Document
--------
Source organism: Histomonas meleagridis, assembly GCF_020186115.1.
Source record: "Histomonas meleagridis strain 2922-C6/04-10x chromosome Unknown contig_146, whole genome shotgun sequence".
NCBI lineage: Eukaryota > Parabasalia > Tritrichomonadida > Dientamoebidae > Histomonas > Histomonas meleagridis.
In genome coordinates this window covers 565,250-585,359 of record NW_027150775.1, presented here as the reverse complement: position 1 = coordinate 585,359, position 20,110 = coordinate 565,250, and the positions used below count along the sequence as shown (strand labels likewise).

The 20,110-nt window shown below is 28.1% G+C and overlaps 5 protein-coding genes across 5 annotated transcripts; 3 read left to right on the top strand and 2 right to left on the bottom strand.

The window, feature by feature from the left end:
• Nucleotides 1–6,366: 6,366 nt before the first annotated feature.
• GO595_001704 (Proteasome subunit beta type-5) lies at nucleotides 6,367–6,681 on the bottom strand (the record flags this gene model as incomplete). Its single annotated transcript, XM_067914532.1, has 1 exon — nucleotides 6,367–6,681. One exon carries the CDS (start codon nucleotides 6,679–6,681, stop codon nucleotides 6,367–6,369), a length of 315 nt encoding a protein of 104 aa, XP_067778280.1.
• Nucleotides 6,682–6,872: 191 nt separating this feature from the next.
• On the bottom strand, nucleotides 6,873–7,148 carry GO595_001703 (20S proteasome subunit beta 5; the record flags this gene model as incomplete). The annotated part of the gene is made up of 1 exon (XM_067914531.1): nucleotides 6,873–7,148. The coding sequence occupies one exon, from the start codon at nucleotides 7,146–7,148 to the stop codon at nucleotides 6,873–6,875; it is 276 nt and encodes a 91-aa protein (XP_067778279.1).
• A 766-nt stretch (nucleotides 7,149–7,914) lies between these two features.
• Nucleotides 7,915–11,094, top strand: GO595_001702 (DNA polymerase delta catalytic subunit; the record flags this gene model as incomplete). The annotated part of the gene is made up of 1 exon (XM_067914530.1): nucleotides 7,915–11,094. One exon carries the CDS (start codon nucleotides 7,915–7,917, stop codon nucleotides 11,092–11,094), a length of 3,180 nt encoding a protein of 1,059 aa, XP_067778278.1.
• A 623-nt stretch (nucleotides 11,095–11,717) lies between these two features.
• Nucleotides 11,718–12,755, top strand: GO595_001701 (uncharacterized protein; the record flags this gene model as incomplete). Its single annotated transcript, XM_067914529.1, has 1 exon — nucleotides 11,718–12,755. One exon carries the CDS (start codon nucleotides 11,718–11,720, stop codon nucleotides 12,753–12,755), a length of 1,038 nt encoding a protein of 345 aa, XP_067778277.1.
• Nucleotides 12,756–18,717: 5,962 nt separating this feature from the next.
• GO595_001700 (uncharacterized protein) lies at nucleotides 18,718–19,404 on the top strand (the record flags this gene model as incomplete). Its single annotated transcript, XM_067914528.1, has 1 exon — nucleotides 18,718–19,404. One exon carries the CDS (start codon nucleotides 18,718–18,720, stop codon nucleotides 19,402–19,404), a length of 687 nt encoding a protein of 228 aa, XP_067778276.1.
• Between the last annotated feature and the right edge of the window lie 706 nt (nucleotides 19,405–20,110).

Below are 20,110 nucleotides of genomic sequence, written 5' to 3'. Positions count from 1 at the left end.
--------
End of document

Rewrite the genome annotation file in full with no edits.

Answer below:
Source organism: Histomonas meleagridis, assembly GCF_020186115.1.
Source record: "Histomonas meleagridis strain 2922-C6/04-10x chromosome Unknown contig_146, whole genome shotgun sequence".
NCBI lineage: Eukaryota > Parabasalia > Tritrichomonadida > Dientamoebidae > Histomonas > Histomonas meleagridis.
In genome coordinates this window covers 565,250-585,359 of record NW_027150775.1, presented here as the reverse complement: position 1 = coordinate 585,359, position 20,110 = coordinate 565,250, and the positions used below count along the sequence as shown (strand labels likewise).

The 20,110-nt window shown below is 28.1% G+C and overlaps 5 protein-coding genes across 5 annotated transcripts; 3 read left to right on the top strand and 2 right to left on the bottom strand.

The window, feature by feature from the left end:
• Nucleotides 1–6,366: 6,366 nt before the first annotated feature.
• GO595_001704 (Proteasome subunit beta type-5) lies at nucleotides 6,367–6,681 on the bottom strand (the record flags this gene model as incomplete). Its single annotated transcript, XM_067914532.1, has 1 exon — nucleotides 6,367–6,681. One exon carries the CDS (start codon nucleotides 6,679–6,681, stop codon nucleotides 6,367–6,369), a length of 315 nt encoding a protein of 104 aa, XP_067778280.1.
• Nucleotides 6,682–6,872: 191 nt separating this feature from the next.
• On the bottom strand, nucleotides 6,873–7,148 carry GO595_001703 (20S proteasome subunit beta 5; the record flags this gene model as incomplete). The annotated part of the gene is made up of 1 exon (XM_067914531.1): nucleotides 6,873–7,148. The coding sequence occupies one exon, from the start codon at nucleotides 7,146–7,148 to the stop codon at nucleotides 6,873–6,875; it is 276 nt and encodes a 91-aa protein (XP_067778279.1).
• A 766-nt stretch (nucleotides 7,149–7,914) lies between these two features.
• Nucleotides 7,915–11,094, top strand: GO595_001702 (DNA polymerase delta catalytic subunit; the record flags this gene model as incomplete). The annotated part of the gene is made up of 1 exon (XM_067914530.1): nucleotides 7,915–11,094. One exon carries the CDS (start codon nucleotides 7,915–7,917, stop codon nucleotides 11,092–11,094), a length of 3,180 nt encoding a protein of 1,059 aa, XP_067778278.1.
• A 623-nt stretch (nucleotides 11,095–11,717) lies between these two features.
• Nucleotides 11,718–12,755, top strand: GO595_001701 (uncharacterized protein; the record flags this gene model as incomplete). Its single annotated transcript, XM_067914529.1, has 1 exon — nucleotides 11,718–12,755. One exon carries the CDS (start codon nucleotides 11,718–11,720, stop codon nucleotides 12,753–12,755), a length of 1,038 nt encoding a protein of 345 aa, XP_067778277.1.
• Nucleotides 12,756–18,717: 5,962 nt separating this feature from the next.
• GO595_001700 (uncharacterized protein) lies at nucleotides 18,718–19,404 on the top strand (the record flags this gene model as incomplete). Its single annotated transcript, XM_067914528.1, has 1 exon — nucleotides 18,718–19,404. One exon carries the CDS (start codon nucleotides 18,718–18,720, stop codon nucleotides 19,402–19,404), a length of 687 nt encoding a protein of 228 aa, XP_067778276.1.
• Between the last annotated feature and the right edge of the window lie 706 nt (nucleotides 19,405–20,110).

Below are 20,110 nucleotides of genomic sequence, written 5' to 3'. Positions count from 1 at the left end.